Anti-Israel Activist Gives Lecture at New York Public Elementary School [Excerpts]
A Palestinian activist gave an anti-Israel lecture to a third grade class at a public elementary school in New York last week, Prof. William Jacobson of the Legal Insurrection blog reported. Bassem Tamimi spoke to a class at Beverly J. Martin Elementary School in Ithaca, apparently at the invitation of a local anti-Israel activist, Ariel Gold. Tamimi’s talk was politically charged, according to Facebook posts by adults who attended. Local activist Mary Anne Grades Flores posted that “3rd grade classes listened and spoke about Human Rights for children in Palestine with Bassem Tamimi, father of 4 children, from Nabi Saleh, who’s [sic] village land has been stolen by Israeli settlers.”
Jacobson wrote to the school to determine how the talk was arranged, asking why such a speaker was appropriate for third graders, and whether any pro-Israel speakers have spoken to the grade. He has not yet received a response.
Jacobson provided a brief background of Tamimi’s activism. Tamimi is best known for his use of children, including his own, for media purposes. The game goes like this: Tamimi’s children and other children from the village of Nabi Saleh are encouraged to confront Israeli soldiers in the hope of provoking a reaction. The children are surrounded by a phalanx of photographers and videographers waiting for the viral moment when the Israeli soldier reacts, which then is fed to the media through the Tamimi media operation and international activists who often participate.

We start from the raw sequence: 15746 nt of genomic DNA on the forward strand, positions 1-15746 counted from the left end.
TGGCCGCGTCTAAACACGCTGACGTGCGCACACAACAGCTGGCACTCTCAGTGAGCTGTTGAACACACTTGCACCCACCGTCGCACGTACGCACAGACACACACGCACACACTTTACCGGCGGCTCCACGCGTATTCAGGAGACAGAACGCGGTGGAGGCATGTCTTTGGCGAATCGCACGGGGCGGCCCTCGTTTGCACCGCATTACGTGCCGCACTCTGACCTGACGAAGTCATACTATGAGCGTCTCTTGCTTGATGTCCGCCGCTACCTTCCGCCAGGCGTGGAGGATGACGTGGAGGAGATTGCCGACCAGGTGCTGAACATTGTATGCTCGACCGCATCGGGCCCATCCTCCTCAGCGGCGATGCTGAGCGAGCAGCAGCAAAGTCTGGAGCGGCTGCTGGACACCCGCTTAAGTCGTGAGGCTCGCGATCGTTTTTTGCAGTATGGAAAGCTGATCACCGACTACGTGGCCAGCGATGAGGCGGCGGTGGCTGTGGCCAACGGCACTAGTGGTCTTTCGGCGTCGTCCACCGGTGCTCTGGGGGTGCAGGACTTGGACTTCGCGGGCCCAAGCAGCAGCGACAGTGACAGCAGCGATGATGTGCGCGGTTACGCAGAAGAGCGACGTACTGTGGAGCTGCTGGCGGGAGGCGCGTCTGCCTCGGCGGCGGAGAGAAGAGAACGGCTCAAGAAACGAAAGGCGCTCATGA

Tamimi’s daughter Ahed is world famous for such staged confrontations, having been given a heroism award by the anti-Israel Prime Minister of Turkey for this performance: Tamimi’s son, Mohammad, was the subject of a recent media frenzy after he threw rocks at Israeli soldiers and when they moved to arrest him, a soldier was set upon by local women and children, all as the video rolled. Rock throwing has become a serious problem, with numerous motorists killed and injured as a result, yet it is an activity Tamimi encourages (for which he has been arrested).
Bassem Tamimi’s cousin Ahlam Tamimi planned the 2001 terror attack on the Sbarro’s restaurant in Jerusalem and drove the suicide bomber to the target, where he killed 15 people, including eight children. Ahlam Tamimi has been asked if she regretted her actions, and responded that if she had the opportunity, she would do it again.
“Was this a legitimate, balanced educational endeavor, or a propaganda event meant to turn young children against Israel?” Jacobson asked. “And if the latter, what was it doing in a public school before children too young to balance the information presented on their own?” Though anti-Israel advocacy is common among students and teachers at the college level, the Tamimi event shows that “it’s moving down the educational food chain, to high schools and even elementary schools.”